RICHMOND, Va. (AP) — Proposed uranium mining in Virginia easily survived its first legislative test Monday, with lawmakers recommending the development of regulations for the mining of the radioactive ore.
Those rules — and whether a 30-year ban on such mining is lifted — ultimately would need to be approved by the General Assembly.
The Coal and Energy Commission voted 11-2 in support of legislation proposed by Sen. John Watkins that would have the effect of limiting mining to one company and the only known, commercially viable deposit of uranium in the state: Virginia Uranium Inc. and a 119-million-pound deposit in state's southern tier that is the largest in the U.S. It is valued at $7 billion. The bill also would set forth rules for the company's mining operation.
Opponents shouted out protests after the commission voted. "We will never forget what you've done," a woman said from the audience that included many people wearing neon green T-shirts reading "Keep the Ban."
Virginia Uranium welcomed the commission's recommendation and deemed it an important step by a panel that has grappled with the issue for years.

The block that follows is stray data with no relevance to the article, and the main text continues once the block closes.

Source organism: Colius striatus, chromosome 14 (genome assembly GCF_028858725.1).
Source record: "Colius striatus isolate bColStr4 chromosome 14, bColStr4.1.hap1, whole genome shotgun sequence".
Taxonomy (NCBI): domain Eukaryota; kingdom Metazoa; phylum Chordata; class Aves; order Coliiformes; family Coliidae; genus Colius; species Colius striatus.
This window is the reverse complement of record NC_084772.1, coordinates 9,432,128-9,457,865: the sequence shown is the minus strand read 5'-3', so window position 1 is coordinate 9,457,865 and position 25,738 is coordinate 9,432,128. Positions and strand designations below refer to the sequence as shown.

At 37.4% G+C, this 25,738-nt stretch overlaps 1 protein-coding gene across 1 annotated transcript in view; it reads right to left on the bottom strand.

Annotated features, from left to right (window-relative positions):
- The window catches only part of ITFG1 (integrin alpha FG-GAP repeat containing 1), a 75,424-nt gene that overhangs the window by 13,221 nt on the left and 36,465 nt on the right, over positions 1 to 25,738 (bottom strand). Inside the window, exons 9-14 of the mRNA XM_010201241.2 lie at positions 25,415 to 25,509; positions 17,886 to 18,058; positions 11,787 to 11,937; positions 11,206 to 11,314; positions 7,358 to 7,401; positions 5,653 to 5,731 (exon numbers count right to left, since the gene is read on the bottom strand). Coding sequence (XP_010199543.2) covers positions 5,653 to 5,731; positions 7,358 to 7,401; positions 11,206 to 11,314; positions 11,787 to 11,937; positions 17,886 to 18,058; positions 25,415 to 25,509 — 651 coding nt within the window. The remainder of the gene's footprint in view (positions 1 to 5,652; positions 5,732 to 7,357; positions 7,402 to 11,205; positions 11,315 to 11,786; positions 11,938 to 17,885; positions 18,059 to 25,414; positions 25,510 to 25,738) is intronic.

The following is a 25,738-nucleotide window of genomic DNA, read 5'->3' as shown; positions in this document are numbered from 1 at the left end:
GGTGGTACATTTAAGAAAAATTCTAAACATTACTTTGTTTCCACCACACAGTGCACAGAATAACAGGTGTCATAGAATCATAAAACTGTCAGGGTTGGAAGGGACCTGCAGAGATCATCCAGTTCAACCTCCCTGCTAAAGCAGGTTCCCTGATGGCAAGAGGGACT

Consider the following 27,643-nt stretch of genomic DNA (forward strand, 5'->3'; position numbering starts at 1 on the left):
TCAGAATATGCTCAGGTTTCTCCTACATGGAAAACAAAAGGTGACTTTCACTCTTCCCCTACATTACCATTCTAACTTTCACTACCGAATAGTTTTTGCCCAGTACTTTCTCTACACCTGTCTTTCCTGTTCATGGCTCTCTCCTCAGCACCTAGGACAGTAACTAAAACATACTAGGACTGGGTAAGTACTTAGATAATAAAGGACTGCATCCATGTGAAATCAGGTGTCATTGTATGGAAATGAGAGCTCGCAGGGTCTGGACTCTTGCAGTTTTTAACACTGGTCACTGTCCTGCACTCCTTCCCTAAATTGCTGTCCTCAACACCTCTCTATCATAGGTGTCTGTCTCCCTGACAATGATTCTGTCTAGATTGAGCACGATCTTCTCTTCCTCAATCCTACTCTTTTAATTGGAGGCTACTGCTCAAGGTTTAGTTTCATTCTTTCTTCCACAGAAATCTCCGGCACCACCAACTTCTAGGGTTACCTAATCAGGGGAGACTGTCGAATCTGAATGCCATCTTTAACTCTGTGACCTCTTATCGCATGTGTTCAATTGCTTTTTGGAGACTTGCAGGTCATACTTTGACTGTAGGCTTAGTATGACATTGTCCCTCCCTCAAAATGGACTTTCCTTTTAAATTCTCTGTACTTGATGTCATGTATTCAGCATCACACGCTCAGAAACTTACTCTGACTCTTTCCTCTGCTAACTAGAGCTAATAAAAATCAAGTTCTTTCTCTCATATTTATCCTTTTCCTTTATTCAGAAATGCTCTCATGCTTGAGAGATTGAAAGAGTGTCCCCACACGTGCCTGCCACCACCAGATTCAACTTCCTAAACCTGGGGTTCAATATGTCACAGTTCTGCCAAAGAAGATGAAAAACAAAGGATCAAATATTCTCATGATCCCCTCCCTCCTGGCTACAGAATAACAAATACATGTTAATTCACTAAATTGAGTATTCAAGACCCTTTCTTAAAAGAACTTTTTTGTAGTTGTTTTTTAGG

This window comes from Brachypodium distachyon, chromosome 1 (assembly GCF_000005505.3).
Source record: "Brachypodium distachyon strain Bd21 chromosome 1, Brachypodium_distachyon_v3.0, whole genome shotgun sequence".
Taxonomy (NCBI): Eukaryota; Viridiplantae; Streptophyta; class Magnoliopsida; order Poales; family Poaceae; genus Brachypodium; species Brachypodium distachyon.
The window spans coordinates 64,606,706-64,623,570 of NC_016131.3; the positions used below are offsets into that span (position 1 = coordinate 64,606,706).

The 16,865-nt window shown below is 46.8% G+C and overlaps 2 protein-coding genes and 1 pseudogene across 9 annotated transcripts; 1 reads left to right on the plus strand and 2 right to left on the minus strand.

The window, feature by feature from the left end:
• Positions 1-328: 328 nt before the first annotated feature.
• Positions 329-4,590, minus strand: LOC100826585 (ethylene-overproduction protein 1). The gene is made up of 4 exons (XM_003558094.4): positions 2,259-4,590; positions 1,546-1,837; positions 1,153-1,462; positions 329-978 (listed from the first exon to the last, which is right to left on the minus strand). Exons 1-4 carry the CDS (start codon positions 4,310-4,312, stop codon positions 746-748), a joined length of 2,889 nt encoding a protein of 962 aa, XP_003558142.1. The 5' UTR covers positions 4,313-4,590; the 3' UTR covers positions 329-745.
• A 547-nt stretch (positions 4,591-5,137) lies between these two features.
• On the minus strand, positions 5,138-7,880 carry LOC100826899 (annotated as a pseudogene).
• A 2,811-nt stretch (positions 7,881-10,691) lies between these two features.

"I think it's significant, a very positive sign," said Patrick Wales, project manager for the mining company. "It's not just any commission. It is the commission that has presided over this for the past five years."
The General Assembly is expected to take up uranium mining in its 2013 session that convenes Wednesday.
"It's going to be close," said Watkins, a Republican from Powhatan and a commission member. "This is a big deal."
Full-scale uranium mining has never occurred on the East Coast. Critics contend mining and processing the ore has the potential to be an environmental nightmare if a catastrophic storm or torrential rains slammed Southside Virginia. The deposit is in the region along the North Carolina line, and is where radioactive waste would be stored for generations.
Virginia Uranium contends mining the so-called Coles Hill project and the milling can be done safely using best industry practices. It has said it will store the waste in below-ground containment units.
Watkins, who said he expects to have the legislation in hand by next week, said the bill would be crafted so "the Coles Hill people would be the only people who would qualify."
Asked why he would limit uranium mining in the state, Watkins said: "Because I want the bill to pass."
Critics contend that allowing uranium mining at the Coles Hill deposit could lead to other mining in other parts of the state, including central and northern Virginia where mining companies have shown interest in possible uranium deposits.